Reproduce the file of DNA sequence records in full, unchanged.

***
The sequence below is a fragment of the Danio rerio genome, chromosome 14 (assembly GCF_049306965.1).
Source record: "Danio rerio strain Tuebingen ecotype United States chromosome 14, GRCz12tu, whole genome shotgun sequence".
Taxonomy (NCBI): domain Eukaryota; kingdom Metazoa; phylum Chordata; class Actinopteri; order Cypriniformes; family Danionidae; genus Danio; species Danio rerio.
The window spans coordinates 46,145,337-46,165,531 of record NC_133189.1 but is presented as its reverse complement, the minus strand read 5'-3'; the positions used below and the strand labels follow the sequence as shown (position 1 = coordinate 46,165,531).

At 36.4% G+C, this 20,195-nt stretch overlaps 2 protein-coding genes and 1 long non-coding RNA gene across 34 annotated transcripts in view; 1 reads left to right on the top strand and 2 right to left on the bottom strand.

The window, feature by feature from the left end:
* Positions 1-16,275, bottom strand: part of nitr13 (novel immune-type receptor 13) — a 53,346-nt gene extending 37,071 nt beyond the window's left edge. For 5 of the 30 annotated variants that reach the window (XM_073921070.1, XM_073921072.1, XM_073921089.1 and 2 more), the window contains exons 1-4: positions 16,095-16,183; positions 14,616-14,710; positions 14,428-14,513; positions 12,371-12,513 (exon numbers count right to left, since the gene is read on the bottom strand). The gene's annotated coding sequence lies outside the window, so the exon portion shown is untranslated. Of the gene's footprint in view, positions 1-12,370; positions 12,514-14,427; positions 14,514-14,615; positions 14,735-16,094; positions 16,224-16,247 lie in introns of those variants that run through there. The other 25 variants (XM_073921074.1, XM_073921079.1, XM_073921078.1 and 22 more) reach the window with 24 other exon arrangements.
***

The sequence below is a fragment of the Danio rerio genome, chromosome 14 (assembly GCF_049306965.1).
Source record: "Danio rerio strain Tuebingen ecotype United States chromosome 14, GRCz12tu, whole genome shotgun sequence".
Taxonomy (NCBI): domain Eukaryota; kingdom Metazoa; phylum Chordata; class Actinopteri; order Cypriniformes; family Danionidae; genus Danio; species Danio rerio.
The window spans coordinates 46,145,337-46,165,531 of record NC_133189.1 but is presented as its reverse complement, the minus strand read 5'-3'; the positions used below and the strand labels follow the sequence as shown (position 1 = coordinate 46,165,531).

At 36.4% G+C, this 20,195-nt stretch overlaps 2 protein-coding genes and 1 long non-coding RNA gene across 34 annotated transcripts in view; 1 reads left to right on the top strand and 2 right to left on the bottom strand.

The window, feature by feature from the left end:
* Positions 1-16,275, bottom strand: part of nitr13 (novel immune-type receptor 13) — a 53,346-nt gene extending 37,071 nt beyond the window's left edge. For 5 of the 30 annotated variants that reach the window (XM_073921070.1, XM_073921072.1, XM_073921089.1 and 2 more), the window contains exons 1-4: positions 16,095-16,183; positions 14,616-14,710; positions 14,428-14,513; positions 12,371-12,513 (exon numbers count right to left, since the gene is read on the bottom strand). The gene's annotated coding sequence lies outside the window, so the exon portion shown is untranslated. Of the gene's footprint in view, positions 1-12,370; positions 12,514-14,427; positions 14,514-14,615; positions 14,735-16,094; positions 16,224-16,247 lie in introns of those variants that run through there. The other 25 variants (XM_073921074.1, XM_073921079.1, XM_073921078.1 and 22 more) reach the window with 24 other exon arrangements.